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Northern states get road infrastructure boost
Federal government to spend $140 million in Queensland, $130 million in NT and $90 million in WA
The federal government has rolled out a funding program to support road infrastructure development in Australia’s north.
The Northern Australian Roads Programme aims to fund high-priority projects that are essential to support economic development in the region.
The federal government’s 80:20 funding partnership with Queensland, Western Australia and Northern Territory Governments involves a total $360 million spending on road upgrade projects.
The program will see over $140 million being invested on roads in Queensland, over $130 million in the NT and over $90 million in WA.
"The Australian Government has worked with the northern jurisdictions to identify priority projects to support economic development and regional communities, making it easier for people and freight to travel vast distances," agriculture and water resources minister Barnaby Joyce says.
The government has plans to spur growth in the region through "targeted" investment in key projects, including road infrastructure, he says.
""We will continue to work with the state government and local communities to identify priorities for further investment to benefit both the region and the national economy."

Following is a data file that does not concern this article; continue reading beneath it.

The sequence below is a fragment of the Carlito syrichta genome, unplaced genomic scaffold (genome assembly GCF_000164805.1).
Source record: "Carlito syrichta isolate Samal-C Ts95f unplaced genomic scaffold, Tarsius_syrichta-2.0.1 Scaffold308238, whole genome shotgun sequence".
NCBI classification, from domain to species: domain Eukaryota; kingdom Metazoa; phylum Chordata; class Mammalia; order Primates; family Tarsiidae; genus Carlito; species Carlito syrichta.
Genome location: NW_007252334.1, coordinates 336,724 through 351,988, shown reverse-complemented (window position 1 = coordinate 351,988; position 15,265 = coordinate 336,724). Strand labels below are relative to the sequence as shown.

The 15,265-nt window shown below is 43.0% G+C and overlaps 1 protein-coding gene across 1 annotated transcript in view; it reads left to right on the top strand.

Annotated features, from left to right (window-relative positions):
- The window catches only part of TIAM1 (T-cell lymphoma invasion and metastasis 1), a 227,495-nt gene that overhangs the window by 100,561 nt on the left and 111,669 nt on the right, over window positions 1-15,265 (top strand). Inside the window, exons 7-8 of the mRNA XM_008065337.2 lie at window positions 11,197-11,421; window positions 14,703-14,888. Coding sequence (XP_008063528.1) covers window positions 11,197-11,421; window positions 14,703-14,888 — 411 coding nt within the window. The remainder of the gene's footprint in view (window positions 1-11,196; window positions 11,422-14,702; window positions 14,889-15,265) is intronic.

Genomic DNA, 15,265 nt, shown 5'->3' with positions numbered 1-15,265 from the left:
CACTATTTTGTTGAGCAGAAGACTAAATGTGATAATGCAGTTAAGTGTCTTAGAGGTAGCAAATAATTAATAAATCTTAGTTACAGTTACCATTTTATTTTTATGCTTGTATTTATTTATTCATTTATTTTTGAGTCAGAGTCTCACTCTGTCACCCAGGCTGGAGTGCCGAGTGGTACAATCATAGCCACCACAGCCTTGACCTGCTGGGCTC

Key projects in Qld include:
NT projects include:
WA projects include:
Infrastructure and transport minister Darren Chester says the funding will not only support regional economic growth, it will also improve safety and reliability of critical routes.
NT chief minister Nicole Manison says the Outback Way provides a strategic east-west link across central Australia and is a key link for various industries.
"The Plenty Highway, which is part of the Outback Way, has been identified by the Northern Territory Cattlemen's Association as a key road for cattle industry growth in Central Australia.
"The Keep River Road upgrade is of serious local importance—by supporting proposed infrastructure projects such as Project Sea Dragon and Ord Stage 3 it has the potential to stimulate economic development and population growth.
"The Adelaide River Floodplain is notorious in the Top End for wet season closures.
"This project will provide all-weather access across the 5.3km floodplain for the extractive industries, tourism, defence as well as Territorians in Arnhem Land."
Electronic diary duress if reform effort falters
Electronic logbooks will only make the job of Australia’s truck drivers harder, a leading road safety advocate says
Electronic work diaries (EWD) are "doomed to fail" without also reforming the trucking industry, says one of Australia’s top transport fatigue researchers.